• Fukura-suzume musubi (ふくら雀, "puffed sparrow") is a decorative knot that resembles a sparrow with its wings spread and is worn only by unmarried women. It is suitable for formal occasions and is only worn with a furisode. Traditionally, the fukura-suzume musubi worn with a furisode indicated a woman was available for marriage.
  • Ichimonji (一文字, "character for #1") is a type of musubi worn by men which resembles a bowtie. It is the recommended musubi to wear under hakama because it helps keep the koshi-ita in place.
  • Kai-no-kuchi musubi (貝の口, "clam's mouth" or, in English, square knot) is the most common musubi worn by men, but it can also be worn by women.
  • Kata-basami (片ばさみ) is a flat musubi worn by men. The steps for tying it are the same as for the kai-no-kuchi, but instead of making the final bow, the loose ends are tucked between the layers of the obi and allowed to protrude below it.
  • Koma musubi (駒結び, "foal knot") is a square knot used in tying martial arts obi as well as haori-himo and obijime.
  • Taiko musubi (太鼓, "taiko drum") is the musubi most used by women. The taiko musubi is suited for all ages on almost any occasion and goes with almost any kind of kimono and in some cases even with yukata. Only furisode are considered too formal and youthful to be worn with the taiko musubi. Nowadays the taiko musubi is usually associated with the taiko drum, but the origin of the name does not relate to the instrument. The knot was created at the time of the festive opening ceremony of the Taikobashi bridge in Tokyo in 1823.[12] Some geisha attending to the event tied their obi in a new, conspicuous way that was thought to resemble the shape of a playing card, (ichimai karuta). The knot was a variation of a simple men's knot used at the time. The knot worn by trendsetting geishas was later adopted by other women. With the creation of the taiko musubi, the accessories obiage, obijime and obimakura were also established. These accessories belong to most kimono outfits used today.[18]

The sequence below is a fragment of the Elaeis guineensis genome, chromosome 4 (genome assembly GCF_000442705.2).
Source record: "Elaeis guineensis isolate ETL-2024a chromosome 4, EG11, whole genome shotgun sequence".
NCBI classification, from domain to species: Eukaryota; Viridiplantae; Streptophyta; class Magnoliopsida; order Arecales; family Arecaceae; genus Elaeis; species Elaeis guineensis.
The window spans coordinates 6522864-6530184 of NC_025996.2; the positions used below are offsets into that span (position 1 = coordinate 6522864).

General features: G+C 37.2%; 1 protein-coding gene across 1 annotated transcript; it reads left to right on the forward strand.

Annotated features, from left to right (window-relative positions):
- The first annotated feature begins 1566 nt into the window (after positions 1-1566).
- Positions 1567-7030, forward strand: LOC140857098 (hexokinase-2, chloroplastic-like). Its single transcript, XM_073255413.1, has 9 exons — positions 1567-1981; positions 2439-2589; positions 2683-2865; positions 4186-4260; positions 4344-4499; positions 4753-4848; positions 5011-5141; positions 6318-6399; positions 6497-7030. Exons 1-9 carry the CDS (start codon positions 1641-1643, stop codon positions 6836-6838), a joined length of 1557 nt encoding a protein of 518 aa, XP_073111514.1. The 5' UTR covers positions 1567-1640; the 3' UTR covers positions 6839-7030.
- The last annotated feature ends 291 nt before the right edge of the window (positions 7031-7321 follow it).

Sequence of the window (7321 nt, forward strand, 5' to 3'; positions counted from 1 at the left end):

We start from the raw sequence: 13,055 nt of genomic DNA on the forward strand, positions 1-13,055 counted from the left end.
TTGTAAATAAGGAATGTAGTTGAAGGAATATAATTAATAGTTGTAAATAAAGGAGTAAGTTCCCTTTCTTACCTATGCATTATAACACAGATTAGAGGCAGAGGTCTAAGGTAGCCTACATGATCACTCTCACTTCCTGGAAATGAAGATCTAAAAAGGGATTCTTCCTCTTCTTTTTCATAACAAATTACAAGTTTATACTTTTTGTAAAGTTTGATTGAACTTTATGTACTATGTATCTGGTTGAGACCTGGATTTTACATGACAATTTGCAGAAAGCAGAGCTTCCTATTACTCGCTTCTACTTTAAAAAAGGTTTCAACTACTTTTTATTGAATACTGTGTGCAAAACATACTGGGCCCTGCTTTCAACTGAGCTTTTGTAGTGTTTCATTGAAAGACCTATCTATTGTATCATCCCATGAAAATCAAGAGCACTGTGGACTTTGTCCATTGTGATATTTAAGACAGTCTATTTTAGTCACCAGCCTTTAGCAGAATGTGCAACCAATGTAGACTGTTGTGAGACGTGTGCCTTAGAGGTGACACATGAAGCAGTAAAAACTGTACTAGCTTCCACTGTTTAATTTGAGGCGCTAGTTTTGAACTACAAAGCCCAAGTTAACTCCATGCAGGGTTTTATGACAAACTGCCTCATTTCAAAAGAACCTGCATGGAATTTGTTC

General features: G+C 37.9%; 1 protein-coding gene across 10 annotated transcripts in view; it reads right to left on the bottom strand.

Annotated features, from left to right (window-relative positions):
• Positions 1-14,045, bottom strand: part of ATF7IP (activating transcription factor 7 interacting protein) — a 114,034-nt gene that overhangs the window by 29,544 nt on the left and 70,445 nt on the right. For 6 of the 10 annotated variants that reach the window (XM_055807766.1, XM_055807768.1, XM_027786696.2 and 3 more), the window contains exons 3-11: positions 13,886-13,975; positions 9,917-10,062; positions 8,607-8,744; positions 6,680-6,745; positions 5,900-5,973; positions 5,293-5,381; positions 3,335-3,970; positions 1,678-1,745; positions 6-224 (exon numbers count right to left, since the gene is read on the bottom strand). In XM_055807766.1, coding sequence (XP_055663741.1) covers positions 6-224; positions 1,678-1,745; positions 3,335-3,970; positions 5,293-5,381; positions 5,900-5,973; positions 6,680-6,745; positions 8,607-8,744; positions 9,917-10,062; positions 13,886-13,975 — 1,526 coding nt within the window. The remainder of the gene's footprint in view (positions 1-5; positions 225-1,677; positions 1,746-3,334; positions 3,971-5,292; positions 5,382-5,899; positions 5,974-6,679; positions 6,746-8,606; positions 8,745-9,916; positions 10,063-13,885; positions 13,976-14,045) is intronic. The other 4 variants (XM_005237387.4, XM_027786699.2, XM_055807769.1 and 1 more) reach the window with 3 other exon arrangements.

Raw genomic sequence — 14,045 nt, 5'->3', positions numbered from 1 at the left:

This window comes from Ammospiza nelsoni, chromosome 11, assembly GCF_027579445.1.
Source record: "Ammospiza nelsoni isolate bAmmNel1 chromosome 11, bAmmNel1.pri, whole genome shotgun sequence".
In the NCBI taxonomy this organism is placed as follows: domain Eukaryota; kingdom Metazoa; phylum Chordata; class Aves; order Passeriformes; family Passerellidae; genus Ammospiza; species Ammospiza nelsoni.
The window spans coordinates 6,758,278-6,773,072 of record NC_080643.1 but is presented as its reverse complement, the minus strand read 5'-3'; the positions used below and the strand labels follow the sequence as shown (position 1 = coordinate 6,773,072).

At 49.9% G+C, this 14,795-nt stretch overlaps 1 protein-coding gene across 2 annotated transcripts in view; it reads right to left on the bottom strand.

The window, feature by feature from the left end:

• Nijūdaiko musubi (二重太鼓, "two layer drum") is, as its name suggests, a version of the common taiko musubi, worn with the formal fukuro obi. Fukuro obi are longer than the more commonly used Nagoya obi, so the obi must be folded in two during the tying of the knot.[5] The knot has an auspicious double meaning of "double joy".[19]
  • Tateya musubi (立て矢, "standing arrow"[20]) resembles a large bow and is one of the most simple musubi worn with furisode.

See also


  1. Fält et. al., p. 452.
  2. 2.0 2.1 2.2 Dalby, pp. 47–55
  3. 3.0 3.1 3.2 3.3 3.4 Dalby, pp. 208–212
  4. Template:Cite web
  5. 5.0 5.1 5.2 5.3 5.4 [1]
  6. 6.0 6.1 6.2 6.3 6.4 6.5 [2]
  7. 7.00 7.01 7.02 7.03 7.04 7.05 7.06 7.07 7.08 7.09 7.10 7.11 7.12 7.13 7.14 [3]
  8. 8.0 8.1 8.2 8.3 [4]
  9. [url=http://www.ui-kimono.com/obi/index.html]
  10. 10.0 10.1 [url=http://www4.ocn.ne.jp/~tomasan/yukata-obi.html]
  11. 11.0 11.1 11.2 [5]
  12. 12.0 12.1 12.2 12.3 12.4 12.5 12.6 Cite error: Invalid <ref> tag; no text was provided for refs named yoshino
  13. 13.0 13.1 13.2 13.3 13.4 [6]
  14. [7]
  15. 15.0 15.1 15.2 [8]
  16. [9]
  17. [url=http://www.jttk.zaq.ne.jp/sortie/Ebara.htm]
  18. Dalby, pp. 337–348
  19. Yamanaka, pp. 66–70
  20. Yamanaka, pp. 7-12, 29-30